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Lawmakers seem confused about what Facebook does — and how to fix it

If lawmakers want to regulate Facebook, they might need to get on the same page about what problem they’re trying to solve.

Facebook’s Mark Zuckerberg testifies before a combined Senate Judiciary and Commerce committee hearing in the Hart Senate Office Building on Capitol Hill April 10, 2018 in Washington, DC. 
Facebook’s Mark Zuckerberg testifies before a combined Senate Judiciary and Commerce Committee hearing in the Hart Senate Office Building on Capitol Hill April 10, 2018, in Washington, DC. 
Alex Brandon-Pool/Getty Images
Emily Stewart covered business and economics for Vox and wrote the newsletter The Big Squeeze, examining the ways ordinary people are being squeezed under capitalism. Before joining Vox, she worked for TheStreet.

Is Facebook a monopoly? Does Mark Zuckerberg think it has a liberal bias? Why am I suddenly seeing chocolate ads all over Facebook? Do I have as many friends as I think I do? Is Facebook spying on the emails I send via WhatsApp?

Those were just some of the questions senators asked of the Facebook founder and CEO during a hearing on Tuesday. It was the latest evidence that regulating Facebook will be complicated for Congress: Policymakers seem all over the place on what the biggest problem with Facebook is — that is, if they understand what it does at all.

Zuckerberg, 33, fielded questions from 44 senators at a joint hearing before the Senate Judiciary and Senate Commerce, Science, and Transportation committees on Tuesday. He apologized, yet again, for Facebook’s bad behavior and sought to clarify what the platform has done, is doing, and will do to rectify the situation. He on multiple occasions declined to give specifics or said he would have his team get back to lawmakers with answers.

But it wasn’t really Zuckerberg’s behavior that was most attention-grabbing. If anything, the executive sought not to make news. More notable were the questions senators asked, which were, at times, inconsistent or confused about basic topics.

“How do you sustain a business model in which users don’t pay for your service?” Sen. Orrin Hatch (R-UT) asked Zuckerberg early on in the hearing.

“Senator, we run ads,” Zuckerberg replied.

The hearing was supposed to be about social media privacy and the use and abuse of data. That Facebook’s business model is based on free ads using that data was a basic underlying concept.

Some of the questions were … weird

Some of the lines of questioning senators from both parties pursued demonstrated they aren’t exactly the most tech-savvy bunch, aren’t entirely clear on how Facebook works, or maybe have just never used the platform. Or they included some colorful anecdotes about their own social media use.

Sen. Roy Blunt (R-MO) revealed he was the first lawmaker who had his “Facebook address” printed on his business cards from the Senate print shop and that his son is a fan of Instagram. He went on to ask Zuckerberg whether Facebook collects user data through “cross-device tracking”; the executive said he would get back to him on that.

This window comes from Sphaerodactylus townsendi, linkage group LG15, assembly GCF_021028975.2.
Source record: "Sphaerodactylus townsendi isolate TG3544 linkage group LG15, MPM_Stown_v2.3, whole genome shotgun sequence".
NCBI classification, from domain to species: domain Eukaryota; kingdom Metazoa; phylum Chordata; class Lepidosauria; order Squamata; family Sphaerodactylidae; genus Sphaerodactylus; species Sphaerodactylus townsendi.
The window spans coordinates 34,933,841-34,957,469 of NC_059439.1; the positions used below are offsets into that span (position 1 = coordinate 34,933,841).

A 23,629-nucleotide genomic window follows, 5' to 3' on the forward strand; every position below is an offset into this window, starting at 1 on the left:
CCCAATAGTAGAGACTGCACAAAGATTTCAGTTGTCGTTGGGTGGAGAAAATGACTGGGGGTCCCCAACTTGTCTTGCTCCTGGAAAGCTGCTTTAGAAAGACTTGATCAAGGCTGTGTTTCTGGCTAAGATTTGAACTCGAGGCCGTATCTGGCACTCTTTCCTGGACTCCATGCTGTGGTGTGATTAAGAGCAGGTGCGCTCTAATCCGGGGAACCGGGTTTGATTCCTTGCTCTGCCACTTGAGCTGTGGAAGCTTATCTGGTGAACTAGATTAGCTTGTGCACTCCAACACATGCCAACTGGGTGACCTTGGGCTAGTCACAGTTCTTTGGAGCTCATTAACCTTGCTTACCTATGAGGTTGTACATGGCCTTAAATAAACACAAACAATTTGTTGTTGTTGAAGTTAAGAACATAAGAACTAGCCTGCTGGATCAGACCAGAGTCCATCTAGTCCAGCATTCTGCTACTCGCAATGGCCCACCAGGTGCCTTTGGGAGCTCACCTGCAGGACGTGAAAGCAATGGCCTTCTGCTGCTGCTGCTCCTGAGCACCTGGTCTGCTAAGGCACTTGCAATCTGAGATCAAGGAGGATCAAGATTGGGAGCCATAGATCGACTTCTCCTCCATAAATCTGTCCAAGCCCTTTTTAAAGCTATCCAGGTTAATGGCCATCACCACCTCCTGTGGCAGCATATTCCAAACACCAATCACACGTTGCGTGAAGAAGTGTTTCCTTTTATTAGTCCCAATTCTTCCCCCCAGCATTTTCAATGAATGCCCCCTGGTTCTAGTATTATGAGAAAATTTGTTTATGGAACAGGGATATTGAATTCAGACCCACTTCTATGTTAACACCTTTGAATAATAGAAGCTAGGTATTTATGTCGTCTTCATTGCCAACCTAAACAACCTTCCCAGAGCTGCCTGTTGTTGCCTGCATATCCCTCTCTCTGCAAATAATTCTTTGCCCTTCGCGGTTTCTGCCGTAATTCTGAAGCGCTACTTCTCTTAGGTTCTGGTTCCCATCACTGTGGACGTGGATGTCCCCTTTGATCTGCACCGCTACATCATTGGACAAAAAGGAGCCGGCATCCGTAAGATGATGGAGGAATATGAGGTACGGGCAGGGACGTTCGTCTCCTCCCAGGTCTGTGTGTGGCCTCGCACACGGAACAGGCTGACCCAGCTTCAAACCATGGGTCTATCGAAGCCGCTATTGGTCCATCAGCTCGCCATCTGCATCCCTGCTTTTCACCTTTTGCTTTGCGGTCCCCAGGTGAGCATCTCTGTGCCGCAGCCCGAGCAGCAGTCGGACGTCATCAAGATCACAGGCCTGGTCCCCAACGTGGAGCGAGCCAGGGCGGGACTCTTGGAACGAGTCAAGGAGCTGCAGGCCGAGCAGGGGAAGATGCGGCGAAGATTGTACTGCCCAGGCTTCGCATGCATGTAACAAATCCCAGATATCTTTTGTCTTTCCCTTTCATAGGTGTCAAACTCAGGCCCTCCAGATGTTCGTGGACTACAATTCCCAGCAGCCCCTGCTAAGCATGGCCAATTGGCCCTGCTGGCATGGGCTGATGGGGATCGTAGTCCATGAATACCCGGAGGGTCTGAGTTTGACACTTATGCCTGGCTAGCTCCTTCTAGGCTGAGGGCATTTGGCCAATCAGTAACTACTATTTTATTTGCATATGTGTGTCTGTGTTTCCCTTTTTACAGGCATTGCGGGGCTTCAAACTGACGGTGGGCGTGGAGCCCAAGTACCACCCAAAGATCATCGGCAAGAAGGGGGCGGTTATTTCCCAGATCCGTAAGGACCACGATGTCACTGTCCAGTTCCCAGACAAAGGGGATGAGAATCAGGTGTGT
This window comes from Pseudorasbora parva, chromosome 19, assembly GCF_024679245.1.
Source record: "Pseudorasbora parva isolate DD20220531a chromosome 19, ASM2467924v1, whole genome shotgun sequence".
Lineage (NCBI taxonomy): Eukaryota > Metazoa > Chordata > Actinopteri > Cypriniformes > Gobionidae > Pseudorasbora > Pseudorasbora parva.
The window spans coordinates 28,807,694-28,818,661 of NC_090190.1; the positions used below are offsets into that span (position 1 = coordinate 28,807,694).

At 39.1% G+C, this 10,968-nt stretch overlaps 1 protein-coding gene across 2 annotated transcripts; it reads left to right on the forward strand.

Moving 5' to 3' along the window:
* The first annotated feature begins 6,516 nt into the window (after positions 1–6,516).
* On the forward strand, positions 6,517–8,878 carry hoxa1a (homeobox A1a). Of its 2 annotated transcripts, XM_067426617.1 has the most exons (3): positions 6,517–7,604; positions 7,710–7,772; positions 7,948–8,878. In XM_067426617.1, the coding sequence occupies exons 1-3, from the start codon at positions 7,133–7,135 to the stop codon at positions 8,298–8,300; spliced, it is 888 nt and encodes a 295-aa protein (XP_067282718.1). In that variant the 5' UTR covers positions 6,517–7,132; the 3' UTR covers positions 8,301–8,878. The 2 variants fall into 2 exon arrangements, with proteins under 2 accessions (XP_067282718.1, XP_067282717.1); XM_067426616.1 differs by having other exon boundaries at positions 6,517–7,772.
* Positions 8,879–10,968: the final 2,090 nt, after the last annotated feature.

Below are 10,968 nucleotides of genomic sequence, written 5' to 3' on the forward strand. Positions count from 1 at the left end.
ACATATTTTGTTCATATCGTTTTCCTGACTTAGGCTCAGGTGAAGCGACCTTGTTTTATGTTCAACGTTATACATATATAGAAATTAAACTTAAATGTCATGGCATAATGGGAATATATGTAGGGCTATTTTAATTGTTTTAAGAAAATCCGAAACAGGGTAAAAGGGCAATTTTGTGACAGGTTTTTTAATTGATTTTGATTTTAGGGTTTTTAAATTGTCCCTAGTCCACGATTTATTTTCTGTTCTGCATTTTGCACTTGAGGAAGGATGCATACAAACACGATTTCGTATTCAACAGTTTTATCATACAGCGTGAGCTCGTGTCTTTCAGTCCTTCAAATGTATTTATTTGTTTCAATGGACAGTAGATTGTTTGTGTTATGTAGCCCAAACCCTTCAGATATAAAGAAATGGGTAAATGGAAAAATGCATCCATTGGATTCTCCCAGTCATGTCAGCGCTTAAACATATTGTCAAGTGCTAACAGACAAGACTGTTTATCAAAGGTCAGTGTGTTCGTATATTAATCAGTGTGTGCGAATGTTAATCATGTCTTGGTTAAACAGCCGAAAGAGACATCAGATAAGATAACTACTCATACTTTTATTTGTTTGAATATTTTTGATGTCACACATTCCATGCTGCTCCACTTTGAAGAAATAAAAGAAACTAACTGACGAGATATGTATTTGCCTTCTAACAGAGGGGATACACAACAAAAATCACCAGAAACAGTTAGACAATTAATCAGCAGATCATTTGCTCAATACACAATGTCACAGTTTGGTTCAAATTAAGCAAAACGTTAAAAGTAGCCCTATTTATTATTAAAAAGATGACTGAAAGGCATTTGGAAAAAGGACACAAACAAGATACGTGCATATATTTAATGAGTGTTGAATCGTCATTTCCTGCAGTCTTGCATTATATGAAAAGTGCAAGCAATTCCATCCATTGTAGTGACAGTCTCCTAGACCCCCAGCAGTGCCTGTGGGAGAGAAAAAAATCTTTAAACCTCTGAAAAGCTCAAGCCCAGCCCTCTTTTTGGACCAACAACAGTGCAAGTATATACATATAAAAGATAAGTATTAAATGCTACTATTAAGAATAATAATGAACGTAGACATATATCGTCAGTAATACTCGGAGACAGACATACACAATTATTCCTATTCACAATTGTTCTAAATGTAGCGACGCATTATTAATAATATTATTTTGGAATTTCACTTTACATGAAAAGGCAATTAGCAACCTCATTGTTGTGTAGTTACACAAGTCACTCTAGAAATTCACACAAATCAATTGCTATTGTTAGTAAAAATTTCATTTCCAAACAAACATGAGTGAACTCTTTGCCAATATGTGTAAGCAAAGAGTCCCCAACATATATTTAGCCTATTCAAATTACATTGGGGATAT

Sen. Bill Nelson (D-FL) revealed that after “communicating with my friends on Facebook and [indicating] that I love a certain kind of chocolate,” he “all of a sudden” started receiving ads for chocolate. “What if I don’t want to receive those commercial advertisements?” He went on to press Zuckerberg about Facebook’s advertising practices and how it helps advertisers target users.

Some on Twitter were quick to point out the group of senators questioning Zuckerberg weren’t exactly digital natives — the average age of the lawmakers at the hearing was 62, and the median age of the chairs and ranking members of the two Senate committees holding the hearing was nearly 80.

But it wasn’t all older lawmakers who seemed a bit confused. Sen. Brian Schatz (D-HI), 45, repeatedly asked Zuckerberg whether Facebook could see emails he sends on WhatsApp, which Facebook owns. You don’t send emails via WhatsApp, and WhatsApp is encrypted, meaning it can’t be accessed by outside parties.

Senators often don’t have special expertise in the topics they write laws about — that’s why they have dozens of staffers and aides — and one of the reasons they hold hearings is to learn more. But regulating Facebook means grappling with complicated questions, such as what type of responsibility the company has for content on its platform, how reasonable it is to expect it to know all of its users and customers, and how to balance the free enterprise that has fueled the internet’s takeoff with legislation reining it in. Many of the lawmakers’ questions suggested they’re still trying to understand the basics of how the platform works.